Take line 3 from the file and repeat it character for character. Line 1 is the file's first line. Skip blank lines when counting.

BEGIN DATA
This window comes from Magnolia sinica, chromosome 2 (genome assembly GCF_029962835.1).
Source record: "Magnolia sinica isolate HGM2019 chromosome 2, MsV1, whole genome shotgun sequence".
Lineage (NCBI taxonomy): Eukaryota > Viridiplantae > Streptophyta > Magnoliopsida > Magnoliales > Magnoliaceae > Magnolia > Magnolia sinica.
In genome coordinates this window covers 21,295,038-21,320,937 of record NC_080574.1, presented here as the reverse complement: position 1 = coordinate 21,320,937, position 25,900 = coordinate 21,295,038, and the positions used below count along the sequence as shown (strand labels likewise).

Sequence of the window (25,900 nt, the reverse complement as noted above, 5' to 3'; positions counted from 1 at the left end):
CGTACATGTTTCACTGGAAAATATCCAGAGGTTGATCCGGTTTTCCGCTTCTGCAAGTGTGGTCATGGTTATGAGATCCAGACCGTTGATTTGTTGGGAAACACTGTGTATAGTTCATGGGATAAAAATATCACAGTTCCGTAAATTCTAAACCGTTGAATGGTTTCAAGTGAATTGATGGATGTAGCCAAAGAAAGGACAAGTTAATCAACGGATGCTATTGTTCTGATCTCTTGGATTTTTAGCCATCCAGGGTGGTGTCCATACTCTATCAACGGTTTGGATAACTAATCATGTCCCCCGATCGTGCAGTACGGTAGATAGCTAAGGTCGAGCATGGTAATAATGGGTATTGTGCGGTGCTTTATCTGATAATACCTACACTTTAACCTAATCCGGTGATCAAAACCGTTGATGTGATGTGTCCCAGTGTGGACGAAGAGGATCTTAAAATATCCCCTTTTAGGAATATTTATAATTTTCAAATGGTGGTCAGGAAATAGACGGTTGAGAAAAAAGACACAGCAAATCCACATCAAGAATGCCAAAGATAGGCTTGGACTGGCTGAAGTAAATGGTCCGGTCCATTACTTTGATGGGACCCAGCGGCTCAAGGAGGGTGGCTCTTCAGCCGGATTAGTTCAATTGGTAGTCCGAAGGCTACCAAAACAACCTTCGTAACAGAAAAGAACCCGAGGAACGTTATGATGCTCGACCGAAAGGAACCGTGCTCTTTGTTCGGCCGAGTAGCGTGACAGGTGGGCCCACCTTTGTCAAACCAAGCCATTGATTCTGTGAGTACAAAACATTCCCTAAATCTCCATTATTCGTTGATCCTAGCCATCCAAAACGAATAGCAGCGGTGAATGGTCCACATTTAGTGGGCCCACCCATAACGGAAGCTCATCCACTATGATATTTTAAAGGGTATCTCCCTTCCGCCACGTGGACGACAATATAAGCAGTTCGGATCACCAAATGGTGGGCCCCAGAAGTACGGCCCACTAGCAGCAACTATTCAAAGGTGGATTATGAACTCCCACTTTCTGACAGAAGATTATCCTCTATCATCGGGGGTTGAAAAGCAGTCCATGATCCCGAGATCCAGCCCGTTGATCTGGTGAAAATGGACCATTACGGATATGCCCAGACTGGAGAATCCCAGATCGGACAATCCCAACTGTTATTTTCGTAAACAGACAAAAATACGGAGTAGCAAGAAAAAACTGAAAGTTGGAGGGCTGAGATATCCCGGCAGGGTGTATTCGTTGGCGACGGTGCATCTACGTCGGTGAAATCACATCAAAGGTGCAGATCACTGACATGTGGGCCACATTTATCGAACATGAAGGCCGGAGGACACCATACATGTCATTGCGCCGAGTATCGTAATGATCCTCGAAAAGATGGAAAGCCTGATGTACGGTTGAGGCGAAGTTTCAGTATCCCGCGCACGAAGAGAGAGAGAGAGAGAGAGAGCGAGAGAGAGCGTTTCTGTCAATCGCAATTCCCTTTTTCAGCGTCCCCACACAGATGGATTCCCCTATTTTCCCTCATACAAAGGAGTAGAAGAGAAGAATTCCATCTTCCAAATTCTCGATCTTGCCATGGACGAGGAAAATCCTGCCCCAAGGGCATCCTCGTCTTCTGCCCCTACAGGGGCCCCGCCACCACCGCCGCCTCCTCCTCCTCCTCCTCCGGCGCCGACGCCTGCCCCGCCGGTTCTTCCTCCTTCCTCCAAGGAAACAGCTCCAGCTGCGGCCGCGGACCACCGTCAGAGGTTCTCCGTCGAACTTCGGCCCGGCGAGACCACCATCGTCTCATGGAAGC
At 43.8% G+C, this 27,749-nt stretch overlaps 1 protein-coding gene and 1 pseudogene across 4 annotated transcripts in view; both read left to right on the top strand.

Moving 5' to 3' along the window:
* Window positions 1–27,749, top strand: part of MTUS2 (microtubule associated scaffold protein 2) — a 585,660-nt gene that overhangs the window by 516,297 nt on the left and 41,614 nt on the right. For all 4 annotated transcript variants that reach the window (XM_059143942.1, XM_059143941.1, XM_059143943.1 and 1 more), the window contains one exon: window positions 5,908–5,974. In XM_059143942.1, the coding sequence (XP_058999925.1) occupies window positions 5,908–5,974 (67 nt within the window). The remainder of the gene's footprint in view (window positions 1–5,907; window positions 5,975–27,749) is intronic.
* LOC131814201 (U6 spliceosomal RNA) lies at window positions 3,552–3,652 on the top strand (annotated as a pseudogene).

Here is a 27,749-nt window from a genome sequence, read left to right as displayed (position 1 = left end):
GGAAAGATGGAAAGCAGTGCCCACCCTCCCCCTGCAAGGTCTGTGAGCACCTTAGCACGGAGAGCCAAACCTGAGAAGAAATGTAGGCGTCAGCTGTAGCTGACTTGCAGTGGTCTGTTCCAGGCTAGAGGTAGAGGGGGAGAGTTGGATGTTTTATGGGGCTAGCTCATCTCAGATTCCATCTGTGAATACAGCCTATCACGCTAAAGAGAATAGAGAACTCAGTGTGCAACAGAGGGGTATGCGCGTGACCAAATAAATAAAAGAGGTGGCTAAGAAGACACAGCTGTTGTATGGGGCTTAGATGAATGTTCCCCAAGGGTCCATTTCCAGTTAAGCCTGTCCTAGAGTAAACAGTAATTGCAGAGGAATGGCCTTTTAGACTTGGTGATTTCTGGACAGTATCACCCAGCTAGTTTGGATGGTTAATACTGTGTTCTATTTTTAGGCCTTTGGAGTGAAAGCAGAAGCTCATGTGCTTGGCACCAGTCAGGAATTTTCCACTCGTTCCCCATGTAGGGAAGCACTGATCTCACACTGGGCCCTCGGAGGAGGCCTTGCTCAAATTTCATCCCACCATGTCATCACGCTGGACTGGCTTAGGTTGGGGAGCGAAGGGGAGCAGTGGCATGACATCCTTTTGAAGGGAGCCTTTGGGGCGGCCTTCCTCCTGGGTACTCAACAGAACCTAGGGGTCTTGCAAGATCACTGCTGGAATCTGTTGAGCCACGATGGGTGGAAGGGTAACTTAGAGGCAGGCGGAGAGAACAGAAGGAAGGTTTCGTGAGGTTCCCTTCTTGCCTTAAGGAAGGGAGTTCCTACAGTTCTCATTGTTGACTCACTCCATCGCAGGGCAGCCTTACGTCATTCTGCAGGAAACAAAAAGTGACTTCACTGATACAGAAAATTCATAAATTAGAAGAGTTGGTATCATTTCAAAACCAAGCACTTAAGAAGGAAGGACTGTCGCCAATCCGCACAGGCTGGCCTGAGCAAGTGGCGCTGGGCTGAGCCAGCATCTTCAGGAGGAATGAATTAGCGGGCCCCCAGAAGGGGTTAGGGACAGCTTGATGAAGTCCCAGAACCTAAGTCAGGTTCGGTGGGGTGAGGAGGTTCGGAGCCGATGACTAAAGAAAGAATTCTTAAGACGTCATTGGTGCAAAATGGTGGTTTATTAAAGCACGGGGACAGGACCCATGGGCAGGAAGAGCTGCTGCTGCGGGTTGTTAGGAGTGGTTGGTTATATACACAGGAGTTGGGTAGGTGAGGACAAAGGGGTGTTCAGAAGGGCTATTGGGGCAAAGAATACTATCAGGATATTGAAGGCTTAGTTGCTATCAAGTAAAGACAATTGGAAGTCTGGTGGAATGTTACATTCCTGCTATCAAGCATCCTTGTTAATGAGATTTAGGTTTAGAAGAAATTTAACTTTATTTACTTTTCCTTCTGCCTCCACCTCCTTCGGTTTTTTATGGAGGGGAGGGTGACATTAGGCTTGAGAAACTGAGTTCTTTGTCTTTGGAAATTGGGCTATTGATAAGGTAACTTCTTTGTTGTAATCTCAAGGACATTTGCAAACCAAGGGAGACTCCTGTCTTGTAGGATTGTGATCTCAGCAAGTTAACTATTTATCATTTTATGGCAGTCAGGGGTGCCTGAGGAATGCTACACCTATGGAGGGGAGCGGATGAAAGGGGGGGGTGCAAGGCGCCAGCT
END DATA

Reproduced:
Lineage (NCBI taxonomy): Eukaryota > Viridiplantae > Streptophyta > Magnoliopsida > Magnoliales > Magnoliaceae > Magnolia > Magnolia sinica.